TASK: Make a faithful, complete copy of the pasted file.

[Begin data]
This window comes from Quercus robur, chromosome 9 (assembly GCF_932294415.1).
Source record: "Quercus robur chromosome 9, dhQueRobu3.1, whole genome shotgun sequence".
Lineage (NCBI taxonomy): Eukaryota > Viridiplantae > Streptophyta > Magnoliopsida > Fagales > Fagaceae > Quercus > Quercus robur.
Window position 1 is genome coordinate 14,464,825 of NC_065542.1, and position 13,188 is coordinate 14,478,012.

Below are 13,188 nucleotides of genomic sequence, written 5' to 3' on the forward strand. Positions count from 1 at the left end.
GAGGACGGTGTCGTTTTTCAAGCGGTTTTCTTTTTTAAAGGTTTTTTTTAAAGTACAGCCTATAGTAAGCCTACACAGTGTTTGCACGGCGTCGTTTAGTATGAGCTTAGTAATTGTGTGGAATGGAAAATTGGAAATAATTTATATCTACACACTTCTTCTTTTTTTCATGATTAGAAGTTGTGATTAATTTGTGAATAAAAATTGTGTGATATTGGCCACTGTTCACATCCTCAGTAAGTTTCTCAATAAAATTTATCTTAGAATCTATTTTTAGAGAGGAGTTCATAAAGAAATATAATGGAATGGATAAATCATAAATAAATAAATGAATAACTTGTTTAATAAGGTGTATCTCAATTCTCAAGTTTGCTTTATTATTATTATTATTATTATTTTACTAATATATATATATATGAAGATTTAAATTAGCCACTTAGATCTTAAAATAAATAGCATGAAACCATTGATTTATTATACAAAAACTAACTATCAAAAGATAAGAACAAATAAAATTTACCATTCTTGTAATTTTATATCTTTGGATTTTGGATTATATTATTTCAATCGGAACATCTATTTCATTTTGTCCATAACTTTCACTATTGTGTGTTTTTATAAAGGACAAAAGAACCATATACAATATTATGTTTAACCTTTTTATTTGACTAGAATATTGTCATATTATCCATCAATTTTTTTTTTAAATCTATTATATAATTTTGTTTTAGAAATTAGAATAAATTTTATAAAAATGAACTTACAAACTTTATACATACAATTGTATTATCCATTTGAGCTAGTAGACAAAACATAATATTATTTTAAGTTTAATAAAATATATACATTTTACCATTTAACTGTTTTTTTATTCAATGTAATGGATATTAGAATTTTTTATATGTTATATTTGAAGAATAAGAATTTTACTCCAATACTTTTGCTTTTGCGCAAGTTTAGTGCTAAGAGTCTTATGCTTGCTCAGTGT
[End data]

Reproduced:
This window comes from Quercus robur, chromosome 9 (assembly GCF_932294415.1).
Source record: "Quercus robur chromosome 9, dhQueRobu3.1, whole genome shotgun sequence".
Lineage (NCBI taxonomy): Eukaryota > Viridiplantae > Streptophyta > Magnoliopsida > Fagales > Fagaceae > Quercus > Quercus robur.
Window position 1 is genome coordinate 14,464,825 of NC_065542.1, and position 13,188 is coordinate 14,478,012.

Below are 13,188 nucleotides of genomic sequence, written 5' to 3' on the forward strand. Positions count from 1 at the left end.
GAGGACGGTGTCGTTTTTCAAGCGGTTTTCTTTTTTAAAGGTTTTTTTTAAAGTACAGCCTATAGTAAGCCTACACAGTGTTTGCACGGCGTCGTTTAGTATGAGCTTAGTAATTGTGTGGAATGGAAAATTGGAAATAATTTATATCTACACACTTCTTCTTTTTTTCATGATTAGAAGTTGTGATTAATTTGTGAATAAAAATTGTGTGATATTGGCCACTGTTCACATCCTCAGTAAGTTTCTCAATAAAATTTATCTTAGAATCTATTTTTAGAGAGGAGTTCATAAAGAAATATAATGGAATGGATAAATCATAAATAAATAAATGAATAACTTGTTTAATAAGGTGTATCTCAATTCTCAAGTTTGCTTTATTATTATTATTATTATTATTTTACTAATATATATATATATGAAGATTTAAATTAGCCACTTAGATCTTAAAATAAATAGCATGAAACCATTGATTTATTATACAAAAACTAACTATCAAAAGATAAGAACAAATAAAATTTACCATTCTTGTAATTTTATATCTTTGGATTTTGGATTATATTATTTCAATCGGAACATCTATTTCATTTTGTCCATAACTTTCACTATTGTGTGTTTTTATAAAGGACAAAAGAACCATATACAATATTATGTTTAACCTTTTTATTTGACTAGAATATTGTCATATTATCCATCAATTTTTTTTTTAAATCTATTATATAATTTTGTTTTAGAAATTAGAATAAATTTTATAAAAATGAACTTACAAACTTTATACATACAATTGTATTATCCATTTGAGCTAGTAGACAAAACATAATATTATTTTAAGTTTAATAAAATATATACATTTTACCATTTAACTGTTTTTTTATTCAATGTAATGGATATTAGAATTTTTTATATGTTATATTTGAAGAATAAGAATTTTACTCCAATACTTTTGCTTTTGCGCAAGTTTAGTGCTAAGAGTCTTATGCTTGCTCAGTGT